LINCOLN, Neb. – The new Nebraska Student-Centered Assessment System (NSCAS) introduces a new approach to the role of assessment and aims to put students at the center of teaching and learning.
"This is a moment in time to make a real difference in the state assessment system," said Matthew Blomstedt, Commissioner of Education.
NSCAS features a more efficient, connected system of targeted assessments coupled with an increased commitment from NDE to professional learning opportunities for teachers. The assessments are used throughout the school year, providing information on each student's in-the-moment understanding, academic growth, and grade level proficiency.
"We used to have to wait a long time, now we developed a system that gives us immediate results," said Blomstedt.
The system helps teachers accelerate learning by ensuring they receive timely and in-depth assessment results they can use to meet the unique learning needs of each of their students.
"We've been intent on implementing an assessment system that helps students prepare for success in post secondary education, career, and civic life," said Blomstedt. "We're building a model system to understand the individual successes and challenges of each student, which allows us to provide all Nebraska children with educational experiences tailored to their needs."
NSCAS aligns with the goals of Nebraska's Accountability for a Quality Education System, Today and Tomorrow (AQuESTT) that supports and rewards improvement for every student, school, and educator and classifies all schools into four performance levels.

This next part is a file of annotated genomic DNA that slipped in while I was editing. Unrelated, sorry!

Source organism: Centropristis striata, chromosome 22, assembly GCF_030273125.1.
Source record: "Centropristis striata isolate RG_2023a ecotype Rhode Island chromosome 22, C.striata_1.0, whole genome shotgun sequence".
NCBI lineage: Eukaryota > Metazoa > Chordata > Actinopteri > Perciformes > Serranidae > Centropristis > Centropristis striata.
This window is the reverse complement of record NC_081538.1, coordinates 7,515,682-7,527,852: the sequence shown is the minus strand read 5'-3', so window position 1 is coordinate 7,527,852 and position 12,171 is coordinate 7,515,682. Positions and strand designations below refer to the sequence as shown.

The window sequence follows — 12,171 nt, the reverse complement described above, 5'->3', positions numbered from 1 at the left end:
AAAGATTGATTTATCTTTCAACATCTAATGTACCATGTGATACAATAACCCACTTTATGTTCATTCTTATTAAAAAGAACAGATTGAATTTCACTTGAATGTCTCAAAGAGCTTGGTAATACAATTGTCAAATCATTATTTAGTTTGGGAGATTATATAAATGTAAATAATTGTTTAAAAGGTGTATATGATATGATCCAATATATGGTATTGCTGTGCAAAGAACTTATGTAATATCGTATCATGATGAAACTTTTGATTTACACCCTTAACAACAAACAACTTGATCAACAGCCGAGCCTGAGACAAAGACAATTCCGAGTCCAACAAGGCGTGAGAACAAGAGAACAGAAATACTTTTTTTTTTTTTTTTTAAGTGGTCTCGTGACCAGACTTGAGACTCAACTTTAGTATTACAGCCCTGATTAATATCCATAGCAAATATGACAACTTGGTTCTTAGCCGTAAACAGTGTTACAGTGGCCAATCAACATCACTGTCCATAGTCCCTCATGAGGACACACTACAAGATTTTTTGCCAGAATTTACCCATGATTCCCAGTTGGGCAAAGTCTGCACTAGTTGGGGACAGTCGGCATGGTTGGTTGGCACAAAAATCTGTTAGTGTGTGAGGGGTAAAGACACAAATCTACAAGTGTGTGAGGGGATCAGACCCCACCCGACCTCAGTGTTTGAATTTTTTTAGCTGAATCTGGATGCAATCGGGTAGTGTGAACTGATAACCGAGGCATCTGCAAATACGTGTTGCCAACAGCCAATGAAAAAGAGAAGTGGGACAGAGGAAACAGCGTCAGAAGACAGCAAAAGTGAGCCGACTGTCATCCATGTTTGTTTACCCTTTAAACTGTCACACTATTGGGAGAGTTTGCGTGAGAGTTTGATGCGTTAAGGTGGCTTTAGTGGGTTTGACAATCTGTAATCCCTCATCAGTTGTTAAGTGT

"Assessments that produce results that are helping students understand where they are at and helping students understand where they are at," said Blomstedt.
NSCAS is comprised of multiple measures of learning - formative assessments that enable educators to monitor student understanding and adjust instruction in the moment; interim assessments that track academic growth and target learning needs over time; and summative assessments that measure achievement relative to Nebraska's content area standards in grades three through eight for English language arts (ELA) and math and grades fifth through eight for science. The system also includes professional learning opportunities that help teachers use assessment data to strengthen their instruction and effectiveness.
The new annual NSCAS Summative assessment, custom built by NDE and Nebraska teachers with NWEA designed to measure grade-level achievement relative to Nebraska's Content Area Standards for ELA and math in grades three through eight and science in grades five and eight.
"When students really know and are able to set their own goals, that really begins to inspire learning and really gets students engaged in their own learning," said Blomstedt.